The problem for the SFF is, not the commitment of the Scottish Government which, under the SNP, has worked tirelessly to get the best deal possible for fishermen despite the UK Government's incompetence and disregard, but the dishonesty of the Leave campaign which deceived people into believing that Brexit was the cure for all the fishing industry's ills, when in reality it will make little or no difference.
 
There will be no immediate change, of course, as the UK remains a member of the EU, with the timetable for invoking Article 50 slipping daily. (Tory party chairman, Partick Loughlin, now says only that it will be before the next UK general election.) But, as the National Federation of Fishermen’s Organisations (NFFO) has warned, there may be precious little change even after the Little Englanders get their way. On 28 June the NFFO told The Guardian newspaper,
 

“Promises have been made and expectations raised during the referendum campaign and it is now time to examine if and how they can be delivered,

 

“Unfortunately, perhaps, the UK’s geopolitical position means that it is not politically or legally possible just to ringfence most of our fish resources, in the way that, for example, Iceland can. The reality is that most of our stocks are shared with other countries to some degree or other.

 

“We can certainly seek to renegotiate quota shares, as well as access arrangements, but it is realistic to expect that there will be a price. Who will pay that price is a critical question.”

 

In the same article [British fishermen warned Brexit will not mean greater catches, The Guardian, Tuesday 28 June 2016], the New Economics Foundation said,

 

“Those communities and fishers hoping for an immediate end to EU quotas will be sorely disappointed. In reality, there will be years of renegotiation, and given the small size of fishing compared to other industries, there is little chance it will be seen as a priority,” 

 

The Leave campaign lied. They lied about everything. But, perhaps most of all, they lied about fishing. And, when it came to peddling those lies, The Express was in the vanguard. So why would anybody be taken in by plainly dishonest articles which twists the words of fishermen's representatives to make them seem a rebuke to Nicola Sturgeon rather than the Westminster machine?

 

The people of Scotland started their journey to a new politics with a questioning of the established order. When will people in England learn that the mainstream media is no more than a mouthpiece for the sordid network of usurped power, unearned privilege and corrupt patronage which constitute the British state?

 

When will they wake up to the fact that they are being manipulated?

 

When will it dawn on people in the rest of the UK that the media-driven hate-fest against Nicola Sturgeon, the SNP and Scotland is a diversionary tactic intended to distract attention from the political cliques and vested interests who are their very real enemies?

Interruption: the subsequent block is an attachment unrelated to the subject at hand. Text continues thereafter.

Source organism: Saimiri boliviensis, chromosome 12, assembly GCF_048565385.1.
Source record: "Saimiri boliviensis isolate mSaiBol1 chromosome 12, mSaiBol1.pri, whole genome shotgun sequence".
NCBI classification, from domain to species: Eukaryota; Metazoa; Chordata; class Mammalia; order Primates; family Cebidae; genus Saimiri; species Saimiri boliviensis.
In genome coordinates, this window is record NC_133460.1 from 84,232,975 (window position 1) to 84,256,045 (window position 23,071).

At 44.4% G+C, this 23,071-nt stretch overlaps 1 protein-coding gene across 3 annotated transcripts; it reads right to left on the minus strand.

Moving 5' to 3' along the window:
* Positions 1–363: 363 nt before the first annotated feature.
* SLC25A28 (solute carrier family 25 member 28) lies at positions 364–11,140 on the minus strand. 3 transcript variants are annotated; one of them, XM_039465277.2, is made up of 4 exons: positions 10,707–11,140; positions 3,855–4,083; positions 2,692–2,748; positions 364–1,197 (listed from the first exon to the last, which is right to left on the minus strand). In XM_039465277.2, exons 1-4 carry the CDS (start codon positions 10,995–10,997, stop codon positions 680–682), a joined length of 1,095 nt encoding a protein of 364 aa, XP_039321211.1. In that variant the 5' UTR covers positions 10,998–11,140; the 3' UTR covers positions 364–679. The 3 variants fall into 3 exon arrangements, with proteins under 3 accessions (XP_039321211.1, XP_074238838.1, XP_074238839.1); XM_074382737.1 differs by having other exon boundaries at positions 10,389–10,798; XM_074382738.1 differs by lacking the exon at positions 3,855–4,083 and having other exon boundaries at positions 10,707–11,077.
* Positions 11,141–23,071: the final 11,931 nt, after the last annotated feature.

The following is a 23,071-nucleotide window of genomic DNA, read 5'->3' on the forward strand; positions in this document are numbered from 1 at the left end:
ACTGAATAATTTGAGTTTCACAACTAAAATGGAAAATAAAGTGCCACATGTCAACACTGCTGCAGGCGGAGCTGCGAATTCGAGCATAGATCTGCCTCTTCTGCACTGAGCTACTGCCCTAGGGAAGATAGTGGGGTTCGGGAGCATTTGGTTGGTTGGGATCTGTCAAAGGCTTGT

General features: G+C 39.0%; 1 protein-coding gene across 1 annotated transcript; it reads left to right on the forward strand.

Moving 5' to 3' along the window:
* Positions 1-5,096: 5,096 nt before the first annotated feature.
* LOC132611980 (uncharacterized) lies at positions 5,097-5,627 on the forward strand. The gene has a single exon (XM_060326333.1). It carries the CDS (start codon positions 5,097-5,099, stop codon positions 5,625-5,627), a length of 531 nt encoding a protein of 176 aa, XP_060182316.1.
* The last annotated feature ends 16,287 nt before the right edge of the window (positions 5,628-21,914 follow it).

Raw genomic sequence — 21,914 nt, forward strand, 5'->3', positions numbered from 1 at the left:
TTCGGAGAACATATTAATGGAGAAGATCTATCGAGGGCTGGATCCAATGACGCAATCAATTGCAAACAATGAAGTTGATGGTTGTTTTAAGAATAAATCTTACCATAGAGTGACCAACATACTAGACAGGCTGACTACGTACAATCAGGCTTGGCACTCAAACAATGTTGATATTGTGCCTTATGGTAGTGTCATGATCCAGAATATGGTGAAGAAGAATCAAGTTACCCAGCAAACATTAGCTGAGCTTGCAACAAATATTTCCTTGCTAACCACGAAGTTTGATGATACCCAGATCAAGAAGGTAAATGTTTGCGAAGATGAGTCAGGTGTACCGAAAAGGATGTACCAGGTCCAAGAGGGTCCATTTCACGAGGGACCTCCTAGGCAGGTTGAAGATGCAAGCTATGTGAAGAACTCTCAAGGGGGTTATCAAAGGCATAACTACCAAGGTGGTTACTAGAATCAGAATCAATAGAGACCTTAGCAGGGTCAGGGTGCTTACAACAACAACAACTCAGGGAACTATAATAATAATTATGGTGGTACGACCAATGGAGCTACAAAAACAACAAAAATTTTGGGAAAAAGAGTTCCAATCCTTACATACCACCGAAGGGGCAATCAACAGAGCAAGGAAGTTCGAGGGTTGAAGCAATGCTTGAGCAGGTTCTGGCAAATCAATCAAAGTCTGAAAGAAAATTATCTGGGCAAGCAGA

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SNP call to protect Erasmus student exchange programme from the Brexit axe

SNP call to protect Erasmus student exchange programme from the Brexit axe | Politics Scotland | Scoop.it

THE SNP has made a fresh call to safeguard the European Union’s student exchange programme after figures showed two Scottish universities were the scheme’s top beneficiaries in the UK.

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Welcome to our world Jeremy – Towards Indyref2 …

Welcome to our world Jeremy – Towards Indyref2 … | Politics Scotland | Scoop.it

It started back in late June with the sacking of Hilary Benn after Jeremy Corbyn was awoken in the early hours by his shadow foreign secretary who informed the Labour leader of his intentions to make clear that there was no confidence in him.  Benn’s sacking triggered what now appears to have been pre-scheduled mass resignations of Labour MPs from Corbyn’s Shadow Cabinet.

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Scottish Labour leadership rift deepens

Scottish Labour leadership rift deepens | Politics Scotland | Scoop.it

THE rift between Kezia Dugdale and her deputy looked irreconcilable yesterday, after he announced he was supporting Jeremy Corbyn’s re-election…

Peter A Bell's insight:

What may be remarkable about the ongoing travails of British Labour in Scotland (BLiS) is just how unremarkable it is. It seems like only yesterday when they bestrode Scottish politics like a behemoth. Now, only the BBC believes that BLiS is the main force in Scottish politics - despite being the third party at Holyrood and having only one MP. Outside the media bubble, who really cares?

 

Quite striking also is the idea that there is some way back for BLiS. The naive notion that, out of the fog of factional war, some figure will emerge to unite the "party" and restore it to the status to which it feels entitled. This is surely a triumph of faith over facts.

 

Nobody can even imagine what a functioning BLiS would look like. It's a certainty nobody among the leadership can do so. They can all too easily picture themselves in the positions of power which they believe to be theirs by right. But there is no vision. No plan. No thought as to what they might do with political power should it somehow become theirs.